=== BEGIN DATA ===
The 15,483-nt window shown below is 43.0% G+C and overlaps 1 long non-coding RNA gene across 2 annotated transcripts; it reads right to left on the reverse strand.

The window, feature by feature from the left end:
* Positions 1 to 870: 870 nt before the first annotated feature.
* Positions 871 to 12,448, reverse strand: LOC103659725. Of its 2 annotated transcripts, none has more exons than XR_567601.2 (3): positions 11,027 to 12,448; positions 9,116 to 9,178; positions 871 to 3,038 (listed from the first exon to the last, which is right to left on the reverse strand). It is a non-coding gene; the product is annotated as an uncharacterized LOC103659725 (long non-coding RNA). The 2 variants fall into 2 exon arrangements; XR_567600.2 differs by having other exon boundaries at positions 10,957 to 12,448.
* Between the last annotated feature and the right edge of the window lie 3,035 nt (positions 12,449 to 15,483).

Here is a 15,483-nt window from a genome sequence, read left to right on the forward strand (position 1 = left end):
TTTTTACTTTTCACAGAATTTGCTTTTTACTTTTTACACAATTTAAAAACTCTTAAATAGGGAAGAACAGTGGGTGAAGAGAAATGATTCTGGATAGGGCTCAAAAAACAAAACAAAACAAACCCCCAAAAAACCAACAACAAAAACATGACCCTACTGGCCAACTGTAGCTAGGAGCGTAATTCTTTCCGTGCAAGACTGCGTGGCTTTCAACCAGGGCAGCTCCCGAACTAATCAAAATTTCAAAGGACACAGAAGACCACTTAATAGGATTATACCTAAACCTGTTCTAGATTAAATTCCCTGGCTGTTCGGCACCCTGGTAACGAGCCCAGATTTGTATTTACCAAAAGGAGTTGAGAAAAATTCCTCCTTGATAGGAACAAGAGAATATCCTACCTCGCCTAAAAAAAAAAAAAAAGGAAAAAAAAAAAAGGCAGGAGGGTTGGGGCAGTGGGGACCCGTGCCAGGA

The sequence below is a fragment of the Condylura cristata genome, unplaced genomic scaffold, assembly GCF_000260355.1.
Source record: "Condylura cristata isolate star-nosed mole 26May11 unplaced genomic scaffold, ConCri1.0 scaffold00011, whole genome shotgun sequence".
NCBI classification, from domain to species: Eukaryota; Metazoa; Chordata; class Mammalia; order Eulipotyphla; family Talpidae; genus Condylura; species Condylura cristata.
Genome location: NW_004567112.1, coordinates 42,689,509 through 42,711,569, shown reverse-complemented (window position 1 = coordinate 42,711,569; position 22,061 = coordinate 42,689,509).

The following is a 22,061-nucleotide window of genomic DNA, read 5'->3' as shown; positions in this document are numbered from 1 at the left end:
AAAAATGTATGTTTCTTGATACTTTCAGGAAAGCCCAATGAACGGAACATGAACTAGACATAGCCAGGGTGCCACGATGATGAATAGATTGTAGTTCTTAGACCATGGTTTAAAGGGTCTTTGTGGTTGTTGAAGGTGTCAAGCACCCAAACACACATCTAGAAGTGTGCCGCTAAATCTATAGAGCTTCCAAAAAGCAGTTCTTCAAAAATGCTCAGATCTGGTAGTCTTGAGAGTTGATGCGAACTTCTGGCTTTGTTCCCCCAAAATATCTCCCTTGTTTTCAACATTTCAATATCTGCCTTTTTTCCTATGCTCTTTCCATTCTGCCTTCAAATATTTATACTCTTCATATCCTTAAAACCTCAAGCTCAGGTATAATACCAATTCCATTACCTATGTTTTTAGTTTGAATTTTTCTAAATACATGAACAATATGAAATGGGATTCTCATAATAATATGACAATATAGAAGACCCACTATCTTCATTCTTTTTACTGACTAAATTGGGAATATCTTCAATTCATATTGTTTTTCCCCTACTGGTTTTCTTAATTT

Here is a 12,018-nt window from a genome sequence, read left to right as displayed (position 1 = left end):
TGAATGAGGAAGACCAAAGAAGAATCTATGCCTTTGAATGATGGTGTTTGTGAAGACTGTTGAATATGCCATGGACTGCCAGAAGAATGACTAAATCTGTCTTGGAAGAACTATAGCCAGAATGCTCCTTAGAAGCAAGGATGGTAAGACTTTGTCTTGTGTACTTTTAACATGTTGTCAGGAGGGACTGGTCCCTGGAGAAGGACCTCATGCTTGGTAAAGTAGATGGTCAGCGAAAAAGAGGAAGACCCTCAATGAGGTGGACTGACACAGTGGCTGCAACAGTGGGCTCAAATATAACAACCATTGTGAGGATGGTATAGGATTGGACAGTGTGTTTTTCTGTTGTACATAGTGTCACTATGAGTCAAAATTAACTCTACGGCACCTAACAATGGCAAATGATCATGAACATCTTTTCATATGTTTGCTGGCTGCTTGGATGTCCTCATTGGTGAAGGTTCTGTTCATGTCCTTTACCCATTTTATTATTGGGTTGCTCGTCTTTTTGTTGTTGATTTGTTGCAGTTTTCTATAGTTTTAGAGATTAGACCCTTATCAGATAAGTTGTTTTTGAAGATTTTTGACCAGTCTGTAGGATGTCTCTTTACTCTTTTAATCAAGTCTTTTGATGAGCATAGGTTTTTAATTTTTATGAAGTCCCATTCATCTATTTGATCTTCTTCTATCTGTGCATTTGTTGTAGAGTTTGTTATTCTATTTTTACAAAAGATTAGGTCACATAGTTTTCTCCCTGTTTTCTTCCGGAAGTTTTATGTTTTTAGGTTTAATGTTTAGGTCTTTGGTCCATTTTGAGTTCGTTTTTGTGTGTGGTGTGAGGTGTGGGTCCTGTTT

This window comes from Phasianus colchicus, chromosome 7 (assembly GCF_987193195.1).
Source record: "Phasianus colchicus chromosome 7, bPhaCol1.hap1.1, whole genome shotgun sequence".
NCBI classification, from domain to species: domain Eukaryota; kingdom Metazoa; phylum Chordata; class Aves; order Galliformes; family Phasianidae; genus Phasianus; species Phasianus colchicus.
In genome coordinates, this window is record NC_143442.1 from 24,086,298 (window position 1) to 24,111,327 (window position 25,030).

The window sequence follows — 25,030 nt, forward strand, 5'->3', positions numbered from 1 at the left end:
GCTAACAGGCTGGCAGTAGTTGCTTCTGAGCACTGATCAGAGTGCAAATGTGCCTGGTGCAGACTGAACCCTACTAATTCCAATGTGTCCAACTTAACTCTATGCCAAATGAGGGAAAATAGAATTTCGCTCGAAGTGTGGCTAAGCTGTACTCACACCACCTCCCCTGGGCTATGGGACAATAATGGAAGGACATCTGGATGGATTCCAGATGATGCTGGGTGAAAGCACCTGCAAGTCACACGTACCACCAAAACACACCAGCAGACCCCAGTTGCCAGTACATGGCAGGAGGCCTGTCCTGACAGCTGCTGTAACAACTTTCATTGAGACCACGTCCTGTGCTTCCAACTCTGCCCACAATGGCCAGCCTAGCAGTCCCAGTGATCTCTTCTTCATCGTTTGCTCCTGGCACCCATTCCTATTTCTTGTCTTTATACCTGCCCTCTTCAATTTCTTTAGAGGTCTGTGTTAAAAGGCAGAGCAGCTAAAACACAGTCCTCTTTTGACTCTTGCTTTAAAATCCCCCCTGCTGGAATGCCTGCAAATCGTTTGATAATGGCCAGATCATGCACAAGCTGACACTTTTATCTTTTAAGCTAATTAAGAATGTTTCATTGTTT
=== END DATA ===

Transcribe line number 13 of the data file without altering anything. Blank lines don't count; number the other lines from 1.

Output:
AAAAATGTATGTTTCTTGATACTTTCAGGAAAGCCCAATGAACGGAACATGAACTAGACATAGCCAGGGTGCCACGATGATGAATAGATTGTAGTTCTTAGACCATGGTTTAAAGGGTCTTTGTGGTTGTTGAAGGTGTCAAGCACCCAAACACACATCTAGAAGTGTGCCGCTAAATCTATAGAGCTTCCAAAAAGCAGTTCTTCAAAAATGCTCAGATCTGGTAGTCTTGAGAGTTGATGCGAACTTCTGGCTTTGTTCCCCCAAAATATCTCCCTTGTTTTCAACATTTCAATATCTGCCTTTTTTCCTATGCTCTTTCCATTCTGCCTTCAAATATTTATACTCTTCATATCCTTAAAACCTCAAGCTCAGGTATAATACCAATTCCATTACCTATGTTTTTAGTTTGAATTTTTCTAAATACATGAACAATATGAAATGGGATTCTCATAATAATATGACAATATAGAAGACCCACTATCTTCATTCTTTTTACTGACTAAATTGGGAATATCTTCAATTCATATTGTTTTTCCCCTACTGGTTTTCTTAATTT